Many people want to better manage their student loans and optimize how they repay them. There are a variety of ways to achieve this, but (as is the case throughout many aspects of the student loan world) understanding the confusing array of options can be challenging.
In my next several articles, I’m going to give you a crash course in student loan “consolidation,” “modification,” and “refinancing.” People often casually use these terms interchangeably, but they actually can mean very different things, and it’s important to understand their definitions.
Over the past couple of weeks, I have discussed student loan consolidation, where you take out a new student loan to combine several different student loans, and student loan modification, where you change the terms and conditions of an existing loan. Today, the topic is student loan refinancing.
Student Loan Refinancing
Refinancing a student loan specifically means changing the loan’s interest rate, usually by taking out a new student loan with a lower interest rate to pay off and replace the loan with the higher rate. Refinancing can also act as a consolidation if you are including multiple student loans in a single refinancing program. If you lower your interest rate, you can potentially lower your monthly payments and pay less money in total over the course of the loan’s repayment term.
For federal student loans, there is no true refinancing mechanism within the federal student loan system. Federal student loan consolidation is an interest-neutral option (the interest rate of a federal Direct consolidation loan is the weighted average of the loans included in the consolidation), so it can’t really be called refinancing, although federal Direct loan consolidation can open up some new repayment plan options, which can result in lower payments for certain borrowers. Senator Elizabeth Warren proposed a bill to allow federal student loan borrowers to refinance their loans within the federal student loan system without needing to take out a new loan, but this bill failed to pass the Senate, and it doesn’t look like it will be revived anytime soon.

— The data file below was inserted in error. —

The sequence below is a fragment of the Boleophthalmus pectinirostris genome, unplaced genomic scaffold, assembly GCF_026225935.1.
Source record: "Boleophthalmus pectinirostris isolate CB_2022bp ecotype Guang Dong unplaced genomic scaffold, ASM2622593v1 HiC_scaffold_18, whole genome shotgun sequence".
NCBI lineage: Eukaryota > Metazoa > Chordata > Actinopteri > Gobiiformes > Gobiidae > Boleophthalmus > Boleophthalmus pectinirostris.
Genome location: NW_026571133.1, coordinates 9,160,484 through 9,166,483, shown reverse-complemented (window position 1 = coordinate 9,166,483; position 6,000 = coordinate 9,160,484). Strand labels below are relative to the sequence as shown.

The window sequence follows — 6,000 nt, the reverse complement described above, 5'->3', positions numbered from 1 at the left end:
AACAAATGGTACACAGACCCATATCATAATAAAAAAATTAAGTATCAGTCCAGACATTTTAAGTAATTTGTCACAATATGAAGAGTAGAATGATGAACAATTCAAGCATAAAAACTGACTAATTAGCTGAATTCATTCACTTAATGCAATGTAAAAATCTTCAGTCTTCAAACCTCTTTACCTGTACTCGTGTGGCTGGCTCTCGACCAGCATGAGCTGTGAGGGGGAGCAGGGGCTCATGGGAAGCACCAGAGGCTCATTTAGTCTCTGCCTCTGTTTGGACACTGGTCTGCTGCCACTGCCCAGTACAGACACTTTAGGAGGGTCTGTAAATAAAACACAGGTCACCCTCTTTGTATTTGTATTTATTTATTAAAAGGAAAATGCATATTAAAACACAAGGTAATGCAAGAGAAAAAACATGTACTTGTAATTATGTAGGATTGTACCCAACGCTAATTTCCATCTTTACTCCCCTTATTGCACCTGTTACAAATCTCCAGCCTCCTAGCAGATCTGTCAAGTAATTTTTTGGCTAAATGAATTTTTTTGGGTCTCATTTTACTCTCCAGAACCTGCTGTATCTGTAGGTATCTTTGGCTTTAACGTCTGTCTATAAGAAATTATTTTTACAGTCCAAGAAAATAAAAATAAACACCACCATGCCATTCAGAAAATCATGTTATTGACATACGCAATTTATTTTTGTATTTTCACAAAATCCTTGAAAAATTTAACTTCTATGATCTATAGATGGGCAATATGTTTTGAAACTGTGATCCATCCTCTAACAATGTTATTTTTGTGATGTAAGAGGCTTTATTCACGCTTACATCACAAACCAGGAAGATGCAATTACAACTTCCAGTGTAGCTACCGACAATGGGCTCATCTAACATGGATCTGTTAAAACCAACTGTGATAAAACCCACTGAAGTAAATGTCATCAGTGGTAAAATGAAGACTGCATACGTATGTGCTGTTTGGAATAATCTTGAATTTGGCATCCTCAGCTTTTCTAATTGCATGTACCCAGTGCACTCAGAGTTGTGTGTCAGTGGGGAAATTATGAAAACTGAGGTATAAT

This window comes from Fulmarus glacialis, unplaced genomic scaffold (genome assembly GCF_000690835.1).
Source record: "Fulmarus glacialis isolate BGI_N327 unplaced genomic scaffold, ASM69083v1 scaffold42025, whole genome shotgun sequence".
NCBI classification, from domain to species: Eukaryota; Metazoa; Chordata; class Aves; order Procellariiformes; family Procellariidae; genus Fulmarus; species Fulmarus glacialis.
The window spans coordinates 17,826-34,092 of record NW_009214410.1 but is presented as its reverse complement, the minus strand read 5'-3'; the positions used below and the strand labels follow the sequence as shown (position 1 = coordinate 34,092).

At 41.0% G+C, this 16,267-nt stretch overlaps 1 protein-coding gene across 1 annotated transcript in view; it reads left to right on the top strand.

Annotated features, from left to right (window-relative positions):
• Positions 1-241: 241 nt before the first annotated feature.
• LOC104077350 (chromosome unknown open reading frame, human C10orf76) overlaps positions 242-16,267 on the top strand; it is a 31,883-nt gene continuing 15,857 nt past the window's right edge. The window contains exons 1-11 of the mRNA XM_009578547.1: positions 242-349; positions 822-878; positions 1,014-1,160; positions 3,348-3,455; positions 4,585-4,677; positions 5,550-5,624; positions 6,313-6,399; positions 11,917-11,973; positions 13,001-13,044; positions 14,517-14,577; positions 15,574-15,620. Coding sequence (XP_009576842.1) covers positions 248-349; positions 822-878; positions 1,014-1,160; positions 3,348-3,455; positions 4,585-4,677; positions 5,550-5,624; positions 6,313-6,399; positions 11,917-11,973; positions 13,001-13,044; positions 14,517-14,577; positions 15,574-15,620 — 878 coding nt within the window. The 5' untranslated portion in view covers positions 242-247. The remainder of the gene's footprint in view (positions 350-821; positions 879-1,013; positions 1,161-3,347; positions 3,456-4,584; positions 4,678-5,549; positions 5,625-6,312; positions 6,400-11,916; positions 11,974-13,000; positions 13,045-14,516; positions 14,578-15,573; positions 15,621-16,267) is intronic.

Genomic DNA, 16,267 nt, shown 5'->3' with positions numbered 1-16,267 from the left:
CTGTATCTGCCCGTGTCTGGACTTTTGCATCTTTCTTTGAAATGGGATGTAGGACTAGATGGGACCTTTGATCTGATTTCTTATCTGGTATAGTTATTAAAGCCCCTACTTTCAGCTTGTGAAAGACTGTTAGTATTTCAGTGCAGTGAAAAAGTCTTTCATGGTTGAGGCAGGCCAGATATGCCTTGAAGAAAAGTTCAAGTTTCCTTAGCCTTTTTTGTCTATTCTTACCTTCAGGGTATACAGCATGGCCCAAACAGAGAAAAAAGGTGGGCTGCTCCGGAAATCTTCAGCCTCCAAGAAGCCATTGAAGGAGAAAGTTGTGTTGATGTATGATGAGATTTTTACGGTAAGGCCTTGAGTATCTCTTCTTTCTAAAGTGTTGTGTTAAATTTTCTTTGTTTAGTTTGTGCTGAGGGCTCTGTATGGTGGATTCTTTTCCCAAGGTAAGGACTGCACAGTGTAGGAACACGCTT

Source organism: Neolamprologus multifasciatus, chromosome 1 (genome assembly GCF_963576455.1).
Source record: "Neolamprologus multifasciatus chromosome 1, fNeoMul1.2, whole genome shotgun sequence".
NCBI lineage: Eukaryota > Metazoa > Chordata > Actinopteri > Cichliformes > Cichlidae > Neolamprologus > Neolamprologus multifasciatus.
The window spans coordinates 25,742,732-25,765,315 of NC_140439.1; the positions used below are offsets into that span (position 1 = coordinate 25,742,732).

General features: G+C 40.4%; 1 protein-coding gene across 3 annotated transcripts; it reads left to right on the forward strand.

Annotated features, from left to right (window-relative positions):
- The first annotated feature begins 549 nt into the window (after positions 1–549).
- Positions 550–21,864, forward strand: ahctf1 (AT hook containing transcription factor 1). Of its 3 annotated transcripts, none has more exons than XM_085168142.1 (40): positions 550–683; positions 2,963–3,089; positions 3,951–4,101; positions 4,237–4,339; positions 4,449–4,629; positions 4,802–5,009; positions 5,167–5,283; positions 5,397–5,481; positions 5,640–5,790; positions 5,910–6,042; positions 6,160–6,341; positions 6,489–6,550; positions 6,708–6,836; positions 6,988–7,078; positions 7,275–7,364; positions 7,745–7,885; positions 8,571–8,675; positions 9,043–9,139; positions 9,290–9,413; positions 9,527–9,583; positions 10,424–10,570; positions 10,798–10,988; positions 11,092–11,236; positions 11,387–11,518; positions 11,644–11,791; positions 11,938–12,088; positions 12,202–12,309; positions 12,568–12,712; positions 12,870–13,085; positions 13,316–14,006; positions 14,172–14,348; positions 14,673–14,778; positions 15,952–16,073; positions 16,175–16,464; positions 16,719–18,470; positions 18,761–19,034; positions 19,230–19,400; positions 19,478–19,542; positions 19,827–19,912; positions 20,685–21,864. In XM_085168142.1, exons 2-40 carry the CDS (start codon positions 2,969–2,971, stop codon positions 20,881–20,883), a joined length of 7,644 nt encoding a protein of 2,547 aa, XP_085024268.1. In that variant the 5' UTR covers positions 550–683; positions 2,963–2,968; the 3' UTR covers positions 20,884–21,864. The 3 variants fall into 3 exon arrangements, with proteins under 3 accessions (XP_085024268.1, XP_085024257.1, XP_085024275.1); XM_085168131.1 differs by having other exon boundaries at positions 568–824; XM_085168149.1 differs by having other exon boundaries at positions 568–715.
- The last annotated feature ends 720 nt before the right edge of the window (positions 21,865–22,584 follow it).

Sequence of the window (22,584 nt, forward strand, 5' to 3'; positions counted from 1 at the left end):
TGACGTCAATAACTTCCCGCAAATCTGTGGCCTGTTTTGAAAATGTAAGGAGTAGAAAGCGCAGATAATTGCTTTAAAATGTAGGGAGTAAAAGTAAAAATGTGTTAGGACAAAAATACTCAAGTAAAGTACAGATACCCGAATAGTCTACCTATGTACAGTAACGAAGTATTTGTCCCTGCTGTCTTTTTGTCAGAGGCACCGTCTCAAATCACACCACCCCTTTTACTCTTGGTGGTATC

As for private student loan refinancing, options mostly dried up following the 2007-2009 financial crisis, but during the past few years I’ve been seeing a steady increase in private student loan refinancing options available to borrowers. Generally, these programs are limited to borrowers in good standing on their existing loans, with good credit and steady income.
As with private student loan consolidation, many of these programs allow borrowers to refinance private student loans, federal student loans, or both. But I would caution people about refinancing federal student loans via a private refinancing program. Federal student loan interest rates are high and will only be getting higher, and a lower interest rate is attractive and important; but borrowers should consider whether losing out on federal student loan program benefits (such as income-driven repayment, loan forgiveness programs, and generous deferment and forbearance options) is worth it, since refinancing your federal loans through a private loan program is a one-way ticket out of the federal student loan system. This really comes down to your goals and circumstances.
Whatever you do, if you’re thinking about refinancing, be sure that you fully understand what you’re gaining from refinancing, and what you may be losing.